I felt this especially because I met Dr. Motes, Martin, teaching in Kosovo, southern Serbia, where three languages were spoken: Serbian, Turkish and Albanian,-none of them anywhere close to English. (Locals grumbling about learning Spanish - you have no idea!)
So, anyway, it was obvious that coming from southern Serbia to South Florida would be a piece of cake. And for a 'native speaker' as the English teachers call us, minor facts - such as "vest" and "knickers" in American English having nothing to do with underwear, or that "washing up" means cleaning your face rather than doing the dishes- were not things likely to throw me or make me have to stop what I was doing and call my mother.
But having finally arrived in Florida in October, almost the first thing I was told by Martin, not known as a family man, was that we would be on the road again, for Thanksgiving: to be with the parents. "Thanksgiving is more important for Americans than Christmas."
More important than ...More important than Christmas? It was then I realized I was in a foreign country, that I had married a stranger from a strange land and the child I was bearing would grow up with almost as lopsided an idea of the calendar as the children of my Yugoslav friends, who had their big day in November too, the Day of the Republic. But for them, that was understandable. They were not Anglo-saxon and all the more fun for that, but Americans had no excuse.
All that was a long time ago and as Lord Chesterton said about something entirely different: "The agony has abated." I have since learned the customs of this strange new land and now am proud to announce that when it comes to the turkey for Thanksgiving I yield to noone in my ability to serve up a tender, golden bird. I have become a champion baster. And I do stuffing - from scratch- (I like that American expression) even if it takes for ever. My secret? you ask. One just keeps on adding: the half jar of mango chutney, the last dollop of mustard, whatever's in all those little pots hiding at the back of the fridge, the last few crackers that got put in the freezer. Say what you like about my stuffing - it's definitely from scratch.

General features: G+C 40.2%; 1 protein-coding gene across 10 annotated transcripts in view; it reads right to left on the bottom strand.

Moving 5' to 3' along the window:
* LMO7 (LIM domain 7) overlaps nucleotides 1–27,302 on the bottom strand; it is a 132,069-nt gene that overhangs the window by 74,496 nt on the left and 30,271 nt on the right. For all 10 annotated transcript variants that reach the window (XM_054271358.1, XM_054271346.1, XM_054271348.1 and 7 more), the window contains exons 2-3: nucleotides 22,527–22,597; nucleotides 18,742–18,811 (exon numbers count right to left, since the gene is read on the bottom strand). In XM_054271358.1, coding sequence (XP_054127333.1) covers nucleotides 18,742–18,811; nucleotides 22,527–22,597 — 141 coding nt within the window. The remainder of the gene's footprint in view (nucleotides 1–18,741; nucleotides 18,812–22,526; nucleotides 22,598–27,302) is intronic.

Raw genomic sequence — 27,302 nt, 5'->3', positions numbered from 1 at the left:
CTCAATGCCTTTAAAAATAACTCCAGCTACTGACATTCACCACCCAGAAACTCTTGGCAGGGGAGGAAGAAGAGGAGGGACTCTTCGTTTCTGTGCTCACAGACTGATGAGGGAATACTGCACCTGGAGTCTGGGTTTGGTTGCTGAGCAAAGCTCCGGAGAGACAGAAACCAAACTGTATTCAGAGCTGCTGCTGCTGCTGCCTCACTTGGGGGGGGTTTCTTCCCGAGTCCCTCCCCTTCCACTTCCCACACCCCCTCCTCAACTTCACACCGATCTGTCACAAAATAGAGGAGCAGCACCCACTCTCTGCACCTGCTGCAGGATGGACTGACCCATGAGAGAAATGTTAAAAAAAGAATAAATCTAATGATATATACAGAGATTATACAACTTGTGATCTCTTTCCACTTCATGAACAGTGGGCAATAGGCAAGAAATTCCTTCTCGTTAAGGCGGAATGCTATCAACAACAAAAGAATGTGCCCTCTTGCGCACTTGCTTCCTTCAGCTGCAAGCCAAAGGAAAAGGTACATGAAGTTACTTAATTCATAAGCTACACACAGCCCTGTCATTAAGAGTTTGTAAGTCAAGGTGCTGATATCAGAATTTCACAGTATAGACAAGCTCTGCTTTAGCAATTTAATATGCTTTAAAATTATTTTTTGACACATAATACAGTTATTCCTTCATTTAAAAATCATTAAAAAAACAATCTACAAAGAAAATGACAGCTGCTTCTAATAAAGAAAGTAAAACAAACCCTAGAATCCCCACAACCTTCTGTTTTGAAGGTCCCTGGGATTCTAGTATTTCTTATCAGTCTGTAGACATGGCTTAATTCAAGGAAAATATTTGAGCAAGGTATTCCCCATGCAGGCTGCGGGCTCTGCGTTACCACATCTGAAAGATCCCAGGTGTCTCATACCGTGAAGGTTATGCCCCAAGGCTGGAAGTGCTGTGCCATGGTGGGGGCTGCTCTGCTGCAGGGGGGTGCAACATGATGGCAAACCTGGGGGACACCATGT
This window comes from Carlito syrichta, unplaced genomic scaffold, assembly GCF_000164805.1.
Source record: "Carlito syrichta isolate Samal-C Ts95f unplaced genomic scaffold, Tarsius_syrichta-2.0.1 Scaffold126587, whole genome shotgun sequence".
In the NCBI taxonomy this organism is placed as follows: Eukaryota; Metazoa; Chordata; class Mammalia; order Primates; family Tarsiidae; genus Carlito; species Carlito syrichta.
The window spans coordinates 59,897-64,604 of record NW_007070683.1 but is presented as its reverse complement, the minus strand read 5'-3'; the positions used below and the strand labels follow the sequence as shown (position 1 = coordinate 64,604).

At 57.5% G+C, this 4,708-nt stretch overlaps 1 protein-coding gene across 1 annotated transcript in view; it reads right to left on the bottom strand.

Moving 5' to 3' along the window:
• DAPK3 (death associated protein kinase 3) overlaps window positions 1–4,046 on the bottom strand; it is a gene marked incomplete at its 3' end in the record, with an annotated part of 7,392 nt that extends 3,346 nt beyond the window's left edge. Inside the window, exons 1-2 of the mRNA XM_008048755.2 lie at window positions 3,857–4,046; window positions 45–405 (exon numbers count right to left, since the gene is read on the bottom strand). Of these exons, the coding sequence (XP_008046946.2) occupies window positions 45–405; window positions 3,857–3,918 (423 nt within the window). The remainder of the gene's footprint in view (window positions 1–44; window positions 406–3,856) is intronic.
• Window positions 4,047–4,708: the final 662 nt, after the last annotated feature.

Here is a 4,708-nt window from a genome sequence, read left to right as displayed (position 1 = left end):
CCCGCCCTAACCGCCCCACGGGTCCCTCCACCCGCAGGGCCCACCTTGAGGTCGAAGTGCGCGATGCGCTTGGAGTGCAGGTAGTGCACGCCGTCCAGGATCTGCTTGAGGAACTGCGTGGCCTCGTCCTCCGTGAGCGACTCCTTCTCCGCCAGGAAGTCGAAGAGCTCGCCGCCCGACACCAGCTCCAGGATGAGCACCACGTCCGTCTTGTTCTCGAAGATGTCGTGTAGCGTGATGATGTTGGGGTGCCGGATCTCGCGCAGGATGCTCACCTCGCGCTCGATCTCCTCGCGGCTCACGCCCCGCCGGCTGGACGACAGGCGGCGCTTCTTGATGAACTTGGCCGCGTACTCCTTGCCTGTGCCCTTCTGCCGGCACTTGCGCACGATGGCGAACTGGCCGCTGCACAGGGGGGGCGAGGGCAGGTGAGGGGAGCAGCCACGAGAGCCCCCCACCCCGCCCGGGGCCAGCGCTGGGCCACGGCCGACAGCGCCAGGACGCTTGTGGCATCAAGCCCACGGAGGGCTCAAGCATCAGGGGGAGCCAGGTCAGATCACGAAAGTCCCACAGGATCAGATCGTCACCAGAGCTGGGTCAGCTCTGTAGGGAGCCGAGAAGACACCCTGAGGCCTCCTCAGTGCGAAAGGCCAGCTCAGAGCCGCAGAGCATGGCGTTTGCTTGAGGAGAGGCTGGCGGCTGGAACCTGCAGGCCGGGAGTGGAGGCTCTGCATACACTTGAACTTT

And I do cranberry sauce from scratch. In that, I may be being too American. I don't know if our family and friends are different or more lazy than most, but I discovered that making real cranberry sauce did not seem to be traditional. The first year at home, I bought a bag of cranberries, (a new fruit to someone from England) - read the directions, slid the berries into boiling water with a cup of sugar- simmered them till they popped, cooled them and put them in a pretty bowl. And this brought forth exclamations of surprise. Apparently the real American thing is to have some kind of a roll of coagulated berries that slide out of a can.
Now I am an American, finally, but only just. When asked, I didn't know how many stripes were on the flag and I had no idea which president was on what dollar bill. But if they had asked me about basting a turkey or making cranberry sauce from scratch - I would have aced it.